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Marine Strategy Framework Directive

Why do we need the Directive?

There is widespread concern about the state of Europe's marine environment with threats such as loss or damage to habitats and species, changes to ecosystems, pollution impacts and climate change effects. To try to reverse these threats and aim for a healthy and productive marine environment, the EU adopted the Marine Strategy Framework Directive in July 2008.

What does the Directive do?

It requires Member States to take measures to achieve or maintain Good Environmental Status (GES) by 2020. GES will be defined at the scale of a Marine Region or sub-region (such as the North Sea) and will be based on a series of 'qualitative descriptors' which are listed in annex 1 of the Directive.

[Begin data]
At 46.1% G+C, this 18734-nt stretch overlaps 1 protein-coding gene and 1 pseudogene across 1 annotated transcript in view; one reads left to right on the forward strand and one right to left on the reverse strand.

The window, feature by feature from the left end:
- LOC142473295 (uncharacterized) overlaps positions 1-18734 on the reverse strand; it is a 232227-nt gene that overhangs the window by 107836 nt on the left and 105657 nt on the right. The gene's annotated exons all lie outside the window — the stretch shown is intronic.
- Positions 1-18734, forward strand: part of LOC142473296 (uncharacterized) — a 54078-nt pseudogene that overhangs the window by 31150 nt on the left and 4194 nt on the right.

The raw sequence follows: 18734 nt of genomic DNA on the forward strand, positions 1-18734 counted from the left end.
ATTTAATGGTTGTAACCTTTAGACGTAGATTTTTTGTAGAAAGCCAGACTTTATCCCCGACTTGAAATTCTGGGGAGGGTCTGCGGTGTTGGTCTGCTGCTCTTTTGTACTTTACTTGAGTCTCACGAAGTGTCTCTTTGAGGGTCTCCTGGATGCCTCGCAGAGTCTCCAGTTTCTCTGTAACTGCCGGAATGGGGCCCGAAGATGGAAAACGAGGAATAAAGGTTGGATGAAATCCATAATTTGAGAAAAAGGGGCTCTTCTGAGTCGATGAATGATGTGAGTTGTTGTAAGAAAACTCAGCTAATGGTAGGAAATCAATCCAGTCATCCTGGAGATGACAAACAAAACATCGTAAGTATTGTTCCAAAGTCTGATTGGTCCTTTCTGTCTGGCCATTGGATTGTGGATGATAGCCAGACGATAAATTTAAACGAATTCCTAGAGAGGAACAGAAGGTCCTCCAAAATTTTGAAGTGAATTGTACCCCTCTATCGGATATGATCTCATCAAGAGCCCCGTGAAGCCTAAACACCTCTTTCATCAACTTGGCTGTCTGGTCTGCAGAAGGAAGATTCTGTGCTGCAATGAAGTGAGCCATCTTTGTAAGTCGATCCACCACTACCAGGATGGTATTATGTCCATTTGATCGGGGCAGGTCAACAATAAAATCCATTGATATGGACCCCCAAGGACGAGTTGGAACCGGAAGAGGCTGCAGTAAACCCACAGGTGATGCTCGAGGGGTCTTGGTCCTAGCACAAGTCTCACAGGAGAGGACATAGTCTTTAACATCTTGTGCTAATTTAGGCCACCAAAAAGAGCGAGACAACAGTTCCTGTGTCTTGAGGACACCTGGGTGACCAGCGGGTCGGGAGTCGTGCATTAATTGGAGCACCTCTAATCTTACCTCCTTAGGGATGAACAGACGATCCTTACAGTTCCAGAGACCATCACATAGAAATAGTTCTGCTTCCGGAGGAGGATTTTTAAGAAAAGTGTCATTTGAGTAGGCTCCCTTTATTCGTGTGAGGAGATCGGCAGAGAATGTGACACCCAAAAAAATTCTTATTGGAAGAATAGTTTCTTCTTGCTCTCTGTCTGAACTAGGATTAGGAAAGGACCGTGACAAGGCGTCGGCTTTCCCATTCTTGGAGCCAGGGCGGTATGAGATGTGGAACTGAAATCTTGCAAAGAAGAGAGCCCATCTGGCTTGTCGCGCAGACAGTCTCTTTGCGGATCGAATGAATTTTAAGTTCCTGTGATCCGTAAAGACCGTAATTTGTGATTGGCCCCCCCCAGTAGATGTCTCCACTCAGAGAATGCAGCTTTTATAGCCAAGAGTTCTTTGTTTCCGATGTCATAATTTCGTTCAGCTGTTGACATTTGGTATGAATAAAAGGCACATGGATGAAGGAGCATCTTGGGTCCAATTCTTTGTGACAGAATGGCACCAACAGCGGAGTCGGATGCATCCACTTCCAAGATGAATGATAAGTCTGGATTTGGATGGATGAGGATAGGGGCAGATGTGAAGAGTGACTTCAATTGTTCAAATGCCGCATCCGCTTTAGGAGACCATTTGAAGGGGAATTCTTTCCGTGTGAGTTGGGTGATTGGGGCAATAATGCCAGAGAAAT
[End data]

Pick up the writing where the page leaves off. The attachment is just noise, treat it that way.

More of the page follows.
Member States have to prepare and implement marine strategies to protect the marine environment, prevent deterioration and, where possible, restore damaged marine ecosystems. The Directive also seeks to phase out marine pollution to protect the marine environment, human health and sustainable use.

How will the Directive be progressed in the UK?

The Directive was transposed into UK law external site in July 2010 and work is now well underway to complete an initial assessment of marine environmental status by July 2012. Some of this will be met by the recent 'Scotland's Marine Atlas external site ' and 'Charting Progress 2' external site reports but further work is required to develop targets and indicators of Good Environmental Status.

The UK Marine Policy Statement sets out the high level aims of the Directive but these need to be translated in more detail in marine plans at the national and regional level. Changes are also expected to the Common Fisheries Policy external site at its next review to ensure that fisheries management better supports the aims of the Directive.  SNH is engaging in all of these activities to try and ensure that the implementation of the Directive achieves the best results for our marine natural heritage.

Last updated on Friday 26th February 2016 at 16:05 PM. Click here to comment on this page